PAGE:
In a Galaxy far far away,
there came to be...


What is a Role Play?

Role-play (RP) is the primary goal of Star Wars: Ways of the Force MUSH. This file is designed to help you learn how to Role-play, and become a better Role-player.

First, it's important to remember that we are playing a game. The intention of this game, as with any game, is to have fun. In most games, the goal of the game is to win, that is, to defeat all of the other players and emerge victorious. This is not the goal of Role-playing. In Role-playing, the goal is to successfully portray a character in a variety of situations -- that is, the goal is to stay in character (IC) and act the part of someone other than yourself. Therefore, there are no winners or losers in a Role-playing game, at least not in the conventional sense. If you get together with a group of people on the MUSH, and act out a scene (which may or may not be part of a larger adventure), and everyone plays his or her role well, and you all have fun, then you have all "won" -- since the goal of the game is to have fun playing a character, not to defeat the other players. Therefore, Role-playing is not a competitive game. Please remember this when you are playing the game. You are not in competition with the other players; you cannot "win" by "defeating" them... this is often one of the hardest things to grasp as a new Role-player. I once heard Role-playing described as "cooperative story-telling." All of the players get together and, usually on the fly, make up a story by mutual agreement, where they each decide the actions of a single character. This is one of the best analogies I've seen to help you picture what role-playing is.

The most important thing you need to be able to Role-play is a character. Now, by this I don't mean all of the stats, skills, and powers that your character has. What I mean by 'character' is the personality, motivations, loves, fears, goals, and desires of your character. Role-playing is like a complex form of acting. When you Role-play, you are trying to portray your character as you think he or she would act given the situation at hand. Many people choose to make up a character just like themselves. This is common but is not a requirement. In fact, the most fun I have ever had is Role-playing characters that are nothing like me. It gives you a chance to be someone else for a little while, and can be enormously rewarding.

When you Role-play, you should keep an eye out for things your character would say and do. For instance, where is he from? Is she a street urchin turned into a thief? If so, she would have a much different way of speaking and acting from that of a reporter or a mayor. If your character is a mayor, then you should play him as such. He need not be snooty and look down his nose at people, but he probably will be inclined to order folks around without even thinking about it. He certainly wouldn't be likely to, for instance, pick up a pen he drops, especially not if there are underlings around to do it for him. On the other hand, the thief would probably never even think of asking someone to pick up a pen she dropped. Keep these sorts of things in mind when you are Role-playing.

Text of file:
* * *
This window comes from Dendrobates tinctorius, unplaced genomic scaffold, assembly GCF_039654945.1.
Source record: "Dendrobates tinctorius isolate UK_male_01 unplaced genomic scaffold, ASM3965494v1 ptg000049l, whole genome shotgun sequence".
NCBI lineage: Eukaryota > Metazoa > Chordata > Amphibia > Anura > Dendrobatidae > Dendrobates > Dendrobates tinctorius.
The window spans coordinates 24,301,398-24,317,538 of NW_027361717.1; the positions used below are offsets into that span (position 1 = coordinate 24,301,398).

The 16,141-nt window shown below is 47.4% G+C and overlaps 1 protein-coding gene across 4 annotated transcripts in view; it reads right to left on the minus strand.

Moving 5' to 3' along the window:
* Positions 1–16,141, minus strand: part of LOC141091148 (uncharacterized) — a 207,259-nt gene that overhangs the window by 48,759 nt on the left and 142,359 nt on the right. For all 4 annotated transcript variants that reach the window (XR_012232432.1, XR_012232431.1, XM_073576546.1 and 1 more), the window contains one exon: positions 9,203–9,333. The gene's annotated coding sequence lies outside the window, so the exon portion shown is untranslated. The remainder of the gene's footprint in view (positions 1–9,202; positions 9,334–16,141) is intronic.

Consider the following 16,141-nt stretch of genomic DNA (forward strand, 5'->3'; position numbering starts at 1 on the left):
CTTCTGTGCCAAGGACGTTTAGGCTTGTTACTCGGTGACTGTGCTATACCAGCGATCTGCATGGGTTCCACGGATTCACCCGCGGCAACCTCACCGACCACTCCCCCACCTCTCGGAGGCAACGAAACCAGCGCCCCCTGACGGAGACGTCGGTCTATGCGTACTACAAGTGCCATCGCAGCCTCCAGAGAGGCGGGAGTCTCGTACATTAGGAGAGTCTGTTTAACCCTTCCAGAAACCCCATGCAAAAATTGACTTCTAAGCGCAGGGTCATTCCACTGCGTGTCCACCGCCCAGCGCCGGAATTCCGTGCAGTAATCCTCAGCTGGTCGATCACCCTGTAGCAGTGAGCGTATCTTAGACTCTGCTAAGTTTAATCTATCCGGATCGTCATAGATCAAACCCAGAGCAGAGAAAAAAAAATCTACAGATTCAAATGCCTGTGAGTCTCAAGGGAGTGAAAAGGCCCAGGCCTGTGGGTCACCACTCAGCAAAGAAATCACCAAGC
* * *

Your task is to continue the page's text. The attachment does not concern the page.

Another thing to keep in mind is the differnce between being IC and OOC. When an actor is deeply into a role, so that it is hard to tell the difference between the actor and the character he or she is playing, we often say that the actor is "in character." (IC) Examples of actors who did outstanding jobs, to the point where it was hard to tell them apart from their character, are Jean Stapleton from the 1970s TV show "All in the Family," and Jack Nicholson in almost any movie he has ever done. However, while Jack Nicholson may have convinced people everywhere that he was the crazed killer Joker in the Batman movie, no one thinks he is a killer in real life. In real life he is Out of Character (OOC).

Now we come to one of the more common problems, especially with people new to Role-playing. Many times, a person will make up a character who is a nasty person, even though the player himself is nice. Other players will be playing nice characters who are similar to themselves. And occasionally, people mix up IC with OOC behavior. That is, if I play a jerk, it often happens that the other players come to dislike me, not merely my character. Of course, I may be a jerk in real life (RL). However, just because someone is playing a bombastic boor ICly does not mean you have to dislike him OOCly. Try to remember to keep things separate. For instance, Jack Nicholson is not considered to be a homicidal maniac just because he has acted the part of one a few times. It is understood that he is acting. Remember that when you are interacting with people ICly.

Extremely important in the ability to play an interesting and believable character is the background, and the motivations, which often stem from the background. When I make up a character, I first envision what kind of personality I want to play, and then design a background with events in it that lead logically to that personality. For instance, if you are making up a character who is selfish and only looks out for himself, perhaps childhood trauma and a life on the streets led to it.

Finally, remember that Role-play is an art, not a science. It takes a good deal of practice to get good at it. If you've never done it before, don't expect to become a brilliant Role-player over night. You'll get the hang of it eventually, especailly if you connect and spend some time Role-playinging with others in SW:WFM